Gertie – a.k.a. the Perma-pup.

On the sale circuit

By DOUG DAVISON

When my wife and I were making plans for setting up at a one-day, multi-vendor yard sale that took place last Saturday near Houston, it seemed only natural to comply when Jamie indicated he wanted to come along.

The Big Lug has spent more than his share of time in yard sale and flea market environments and you could say he knows his way around the used merchandise block. Heck, the whole pre-owned thing is in his blood; I even got him from a used dog store in southern California (a.k.a. the “pound” in Oceanside).

“Hey, I’m no pound dog.”

“Oh, sorry boy.”

“That was a spa for high-end dogs awaiting new owners that just so happened to have overnight accommodations.”

“Gotcha. I’ll try to remember that.”

Anyway, overly sensitive Corgis notwithstanding, we loaded up the truck with our saleable goods and display tables, headed into town to the location of the sale, and got set up.

Probably because the temperature was a bit on the cool side for a day in early June, things started out kind of slow. But that can happen even on a perfect day; you just never know in the world of yard sales.

Nevertheless, Jamie wasn’t deterred by the overcast conditions, and went to work engaging customers who stopped by our temporary little store. Sometimes he gets a little carried away, but I appreciate his enthusiasm and try not to curb it.

“Don’t overlook that folding wooden deck chair sitting over there. And that round, flower-pattern butter dish sure would look good on your dining room table. It’s made in USA, you know.”

Jamie and his sidekick Doug Davison.

As the sun burned through the cloud cover and a cool wind gave way to a warm breeze, more cars began to come and go from the parking lot and more bodies circulated around the area. By the time we packed back up, we hadn’t made a killing, but we had managed to trade several things for dollars.

Having Jamie there didn’t hurt. Whether he’s trying to close a deal, or just hanging out doing his horizontal dog impression, just having him around is usually beneficial in helping people feel at ease as they approach our price-tag-bearing stuff. His mere presence seems to sort of break the ice and make people smile, which in turn helps them feel good about their surroundings, and ultimately more likely to carry away a set of matching wooden salad bowls, a rusty snaffle bit, or a VHS copy of “Citizen Kane.”

To be sure, Jamie is aware of his role and doesn’t take it lightly. But he also keeps things in perspective and remains humble.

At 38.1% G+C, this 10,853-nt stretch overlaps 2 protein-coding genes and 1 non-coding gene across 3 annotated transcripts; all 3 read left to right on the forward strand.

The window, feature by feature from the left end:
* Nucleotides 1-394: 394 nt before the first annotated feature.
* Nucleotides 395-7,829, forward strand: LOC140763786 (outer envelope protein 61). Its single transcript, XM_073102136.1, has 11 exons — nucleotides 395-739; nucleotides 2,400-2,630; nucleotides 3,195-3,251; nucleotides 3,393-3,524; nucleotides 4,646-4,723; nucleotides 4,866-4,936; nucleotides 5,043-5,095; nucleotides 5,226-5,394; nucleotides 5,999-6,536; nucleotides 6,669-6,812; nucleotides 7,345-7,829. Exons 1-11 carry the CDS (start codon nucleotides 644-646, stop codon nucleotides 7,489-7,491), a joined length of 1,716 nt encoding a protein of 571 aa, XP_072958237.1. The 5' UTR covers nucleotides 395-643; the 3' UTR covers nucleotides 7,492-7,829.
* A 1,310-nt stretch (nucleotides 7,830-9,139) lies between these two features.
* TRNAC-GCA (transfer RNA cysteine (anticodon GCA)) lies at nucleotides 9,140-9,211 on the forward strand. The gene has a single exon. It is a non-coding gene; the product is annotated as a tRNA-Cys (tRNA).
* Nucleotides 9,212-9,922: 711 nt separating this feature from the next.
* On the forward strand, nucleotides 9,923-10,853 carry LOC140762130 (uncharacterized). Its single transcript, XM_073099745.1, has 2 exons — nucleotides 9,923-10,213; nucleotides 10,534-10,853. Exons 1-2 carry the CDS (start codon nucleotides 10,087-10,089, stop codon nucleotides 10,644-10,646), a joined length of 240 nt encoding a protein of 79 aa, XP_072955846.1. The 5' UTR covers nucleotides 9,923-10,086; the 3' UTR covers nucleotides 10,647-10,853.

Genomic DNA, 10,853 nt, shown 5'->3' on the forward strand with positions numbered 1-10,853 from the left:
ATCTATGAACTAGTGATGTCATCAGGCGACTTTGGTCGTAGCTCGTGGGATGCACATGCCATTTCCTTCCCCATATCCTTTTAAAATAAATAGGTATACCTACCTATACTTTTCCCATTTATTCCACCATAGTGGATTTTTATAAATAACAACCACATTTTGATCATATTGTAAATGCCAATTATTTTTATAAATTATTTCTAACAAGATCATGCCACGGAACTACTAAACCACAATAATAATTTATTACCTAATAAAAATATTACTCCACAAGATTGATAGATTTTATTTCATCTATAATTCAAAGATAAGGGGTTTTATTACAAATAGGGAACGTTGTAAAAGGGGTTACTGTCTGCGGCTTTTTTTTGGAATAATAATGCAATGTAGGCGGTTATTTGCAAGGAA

“I like ‘em to feel welcome. I think it’s cool that me being me can make that happen.”

“You do have that knack, big man. I think it’s a combination of your odd shape and that silly smile on your snout.”

“I like it when I roll over and they rub the underside of my odd shape.”

While he’s content being the mascot of our set-up and a doggone good sales-canine, Jamie figures a trip to an outdoor sale wouldn’t be complete without taking the opportunity to sniff out some of the best bargains being offered by other vendors. Of course, dogs are well known to have an ultra-keen sense of smell, so he can discern a whole lot about the history of a cast-iron skillet, an 8-track tape copy of a Perry Como album, or a porcelain Daffy Duck figurine simply by sampling the ancient odors permanently engrained in them.

When we took a walk around the other vendors’ set ups, it didn’t take long for the Big Lug to identify his favorite items.

“This old puzzle smells like it was once put together in a kitchen where lots of butter was used for cooking. And that pair of shoes over there must have been worn by someone who worked in a greasy fast-food joint. Mmmm…butter and grease. That’s the good stuff – along with scrambled eggs, chicken strips, cooked squash, oatmeal cookies, apple sauce…”

“OK, OK, you like all forms of food. Got it.”

As is always part of the deal, there were many things we didn’t sell that day, like the pig pillow, the wooden desktop bookstand or the 10-pound, 2,663-page Webster’s Third New International Dictionary (copyright 1993, with a bio of Noah Webster on the final page).

But that’s OK, the right person for each item might show up the next time we set up. Sometimes it just takes someone who’s thinking outside the box, and realizes a unique object like a giant book of words could potentially serve multiple purposes, like child booster seat or truck scale counter-weight.

And sometimes, you just have to be patient to achieve a proper return on an investment like the big Webster’s. Jamie completely understands that.

“That thing’s worth five times more than what it was marked at, anyway. Of course, I realize the market for an item like that is probably greater in the big cities. But still, you can’t come here and expect to walk way with something like that for a buck-fifty.”

“I agree, boy.”

Another thing Jamie knows is that you don’t set up at an outdoor sale thinking you’ll come away sold out. You do it simply hoping to take home less than you brought.

“Yeah, and there’s always next time.”

So true, Jamie. So true.

Doug Davison is a writer, photographer and newsroom assistant for the Houston Herald. Jamie is a big ol’ Welsh Corgi. Email:  ddavison@houstonherald.com.

Jamie with a couple of his items at a yard sale last weekend in Houston. “I could probably let the ice cream dish go for a buck, but I’m firm at three dollars on the miniature thermos.”